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SCORECARD
Edited by Martin Kane
August 16, 1971
THE BIG THINK
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August 16, 1971

Scorecard

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An extremely salable product these days is nostalgia. Old musicals are a smash on Broadway, old phonograph records are experiencing a profitable revival and old magazines are being reissued on the newsstands. Now retread fighters are about to have their day. Come Sept. 14 at White Plains (N.Y.) County Center, a series of exhibition bouts is expected to bring in $72,000 for Westchester County's United Cerebral Palsy Fund.

The nostalgia in this case will derive from the days when prizefights were presented on television three nights a week. Directed by Chico Vejar, the middleweight of the '50s Who will box Chuck Davey of the same vintage, a total of seven three-round bouts will be presented by 14 former fighters, among them seven ex-champions. Rocky Graziano will be pitted against Jake LaMotta, Willie Pep will face Sandy Saddler, Carmen Basilio will box Ernie Durando, Roger Donoghue will meet Steve Belloise, Tippy Larkin will take on Charlie Fusari and Joey Giardello will oppose Billy Graham.

SEEING EYE AT TAHOE

Come Super Bowl time in 1972 it will be the Detroit Lions against the Kansas City Chiefs, according to Harrah's Tahoe Race Book.

The book makes the Lions 3-1 to take the National Conference title, the Chiefs the same to win the American.

Other National odds: Minnesota 7-2, San Francisco 4-1, Dallas 5-1, Los Angeles 6-1, New York Giants 8-1, Washington and St. Louis each 10-1, Chicago and Green Bay each 20-1, Atlanta 30-1, Philadelphia and New Orleans each 50-1.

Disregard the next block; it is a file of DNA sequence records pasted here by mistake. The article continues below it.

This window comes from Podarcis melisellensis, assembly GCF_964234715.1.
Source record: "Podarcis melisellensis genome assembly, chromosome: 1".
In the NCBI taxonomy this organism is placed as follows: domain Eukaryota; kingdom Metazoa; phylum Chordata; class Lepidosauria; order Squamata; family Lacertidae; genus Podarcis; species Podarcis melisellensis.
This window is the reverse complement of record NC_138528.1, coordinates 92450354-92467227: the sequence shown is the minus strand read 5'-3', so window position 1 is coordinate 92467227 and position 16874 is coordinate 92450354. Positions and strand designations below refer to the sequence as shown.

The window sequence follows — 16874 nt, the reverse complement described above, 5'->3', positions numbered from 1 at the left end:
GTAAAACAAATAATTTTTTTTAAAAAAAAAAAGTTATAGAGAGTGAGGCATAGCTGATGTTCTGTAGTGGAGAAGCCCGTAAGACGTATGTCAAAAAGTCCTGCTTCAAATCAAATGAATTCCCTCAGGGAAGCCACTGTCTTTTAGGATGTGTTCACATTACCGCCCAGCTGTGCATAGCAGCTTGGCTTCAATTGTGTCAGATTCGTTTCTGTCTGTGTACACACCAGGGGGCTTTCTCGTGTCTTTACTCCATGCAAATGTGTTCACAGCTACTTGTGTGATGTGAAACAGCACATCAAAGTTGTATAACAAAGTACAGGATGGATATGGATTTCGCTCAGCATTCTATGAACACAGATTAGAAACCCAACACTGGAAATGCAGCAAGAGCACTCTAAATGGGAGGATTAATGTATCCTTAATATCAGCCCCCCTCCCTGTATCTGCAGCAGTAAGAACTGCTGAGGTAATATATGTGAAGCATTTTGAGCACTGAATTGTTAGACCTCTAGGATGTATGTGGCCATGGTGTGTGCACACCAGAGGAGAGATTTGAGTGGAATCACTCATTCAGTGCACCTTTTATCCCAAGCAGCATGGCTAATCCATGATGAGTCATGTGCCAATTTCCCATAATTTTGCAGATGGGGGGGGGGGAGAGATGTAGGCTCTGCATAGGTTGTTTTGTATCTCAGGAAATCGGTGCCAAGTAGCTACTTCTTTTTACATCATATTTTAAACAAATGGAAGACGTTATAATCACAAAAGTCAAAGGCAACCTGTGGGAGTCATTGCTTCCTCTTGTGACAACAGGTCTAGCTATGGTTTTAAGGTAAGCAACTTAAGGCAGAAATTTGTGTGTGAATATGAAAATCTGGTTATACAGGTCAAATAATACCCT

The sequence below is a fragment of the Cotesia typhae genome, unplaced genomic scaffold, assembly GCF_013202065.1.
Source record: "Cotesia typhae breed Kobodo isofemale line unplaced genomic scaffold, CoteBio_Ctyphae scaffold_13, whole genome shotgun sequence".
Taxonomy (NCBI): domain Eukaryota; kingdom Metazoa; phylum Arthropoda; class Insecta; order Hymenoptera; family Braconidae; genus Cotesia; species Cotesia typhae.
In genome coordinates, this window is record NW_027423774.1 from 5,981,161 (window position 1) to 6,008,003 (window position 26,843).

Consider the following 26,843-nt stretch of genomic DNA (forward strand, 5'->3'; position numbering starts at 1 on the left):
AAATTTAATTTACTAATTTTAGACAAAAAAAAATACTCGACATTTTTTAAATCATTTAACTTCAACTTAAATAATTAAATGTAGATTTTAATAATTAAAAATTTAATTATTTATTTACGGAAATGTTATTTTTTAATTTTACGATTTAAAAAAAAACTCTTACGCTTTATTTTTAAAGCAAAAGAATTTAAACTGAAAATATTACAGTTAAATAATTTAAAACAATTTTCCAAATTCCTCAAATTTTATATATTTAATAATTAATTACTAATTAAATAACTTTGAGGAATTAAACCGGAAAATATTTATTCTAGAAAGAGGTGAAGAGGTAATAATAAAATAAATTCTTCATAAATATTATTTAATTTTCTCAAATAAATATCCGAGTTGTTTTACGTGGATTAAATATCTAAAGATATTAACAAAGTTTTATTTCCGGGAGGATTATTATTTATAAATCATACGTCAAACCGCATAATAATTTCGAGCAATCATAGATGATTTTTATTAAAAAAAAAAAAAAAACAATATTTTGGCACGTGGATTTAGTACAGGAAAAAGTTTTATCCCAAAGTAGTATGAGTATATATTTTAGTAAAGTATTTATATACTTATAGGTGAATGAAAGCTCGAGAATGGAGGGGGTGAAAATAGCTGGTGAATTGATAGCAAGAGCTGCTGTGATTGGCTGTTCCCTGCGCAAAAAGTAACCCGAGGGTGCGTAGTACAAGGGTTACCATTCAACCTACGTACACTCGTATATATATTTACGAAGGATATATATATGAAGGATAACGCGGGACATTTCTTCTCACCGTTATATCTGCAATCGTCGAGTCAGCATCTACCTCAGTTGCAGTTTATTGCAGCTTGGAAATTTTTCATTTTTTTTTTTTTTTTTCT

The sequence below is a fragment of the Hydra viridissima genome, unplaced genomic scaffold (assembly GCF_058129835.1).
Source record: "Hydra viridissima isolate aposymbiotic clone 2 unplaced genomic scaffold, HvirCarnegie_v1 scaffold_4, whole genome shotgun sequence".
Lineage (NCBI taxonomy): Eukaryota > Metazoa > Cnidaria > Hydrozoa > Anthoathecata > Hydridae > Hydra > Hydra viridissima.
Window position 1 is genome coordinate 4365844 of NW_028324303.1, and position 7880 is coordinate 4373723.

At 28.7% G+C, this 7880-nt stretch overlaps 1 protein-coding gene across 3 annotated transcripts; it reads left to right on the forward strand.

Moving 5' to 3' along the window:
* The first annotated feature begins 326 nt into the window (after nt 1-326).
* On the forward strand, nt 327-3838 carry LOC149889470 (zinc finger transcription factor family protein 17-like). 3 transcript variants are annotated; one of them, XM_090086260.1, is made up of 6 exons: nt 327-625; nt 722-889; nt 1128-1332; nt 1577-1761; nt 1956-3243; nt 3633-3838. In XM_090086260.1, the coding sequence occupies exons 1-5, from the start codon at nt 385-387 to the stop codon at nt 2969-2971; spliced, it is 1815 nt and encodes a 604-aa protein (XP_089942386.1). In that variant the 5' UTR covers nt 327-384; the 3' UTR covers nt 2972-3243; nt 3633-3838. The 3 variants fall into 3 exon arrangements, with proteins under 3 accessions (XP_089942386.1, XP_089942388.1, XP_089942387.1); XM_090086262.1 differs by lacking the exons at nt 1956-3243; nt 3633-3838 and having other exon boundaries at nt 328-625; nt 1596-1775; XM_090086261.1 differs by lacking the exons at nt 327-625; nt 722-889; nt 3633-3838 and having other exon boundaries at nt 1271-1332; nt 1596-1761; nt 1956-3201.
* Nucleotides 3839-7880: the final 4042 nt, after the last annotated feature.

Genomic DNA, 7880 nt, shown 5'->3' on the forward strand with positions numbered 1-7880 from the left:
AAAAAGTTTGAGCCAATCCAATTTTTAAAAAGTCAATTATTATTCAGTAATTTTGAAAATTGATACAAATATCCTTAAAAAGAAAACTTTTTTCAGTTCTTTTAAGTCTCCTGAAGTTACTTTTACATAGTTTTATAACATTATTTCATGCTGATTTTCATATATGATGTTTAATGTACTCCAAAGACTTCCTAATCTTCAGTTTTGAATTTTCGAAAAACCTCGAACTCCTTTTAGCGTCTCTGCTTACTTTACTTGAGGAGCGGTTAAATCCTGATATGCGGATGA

American odds: Oakland 7-2, Miami 4-1, Baltimore 5-1, New York Jets 6-1, Cleveland 7-1, Cincinnati 8-1, San Diego and Houston each 15-1, Denver 20-1, Pittsburgh 40-1, Buffalo and New England each 50-1.

DIVING TO FREEDOM

A course of studies available to convicts at the California Institute for Men, a minimum-security state prison in Chino, is so popular that eight prisoners thus far have refused to be discharged either upon completion of their sentences or when they have become eligible for parole. Men have asked to stay in prison for as long as five months in order to finish the nine-month course.

The course is in deep-sea diving and offers an exhaustive program of classroom and field work. The physical-fitness schedule calls for an hour and a half of work each day—a 4�-mile crosscountry run (within the prison compound), 30 minutes of calisthenics and a two-mile swim. All facets of diving, from scuba to commercial hard hat, are taught, along with the cutting and welding of steel, plumbing, electrical wiring, the handling of explosives and the operation of underwater camera gear.

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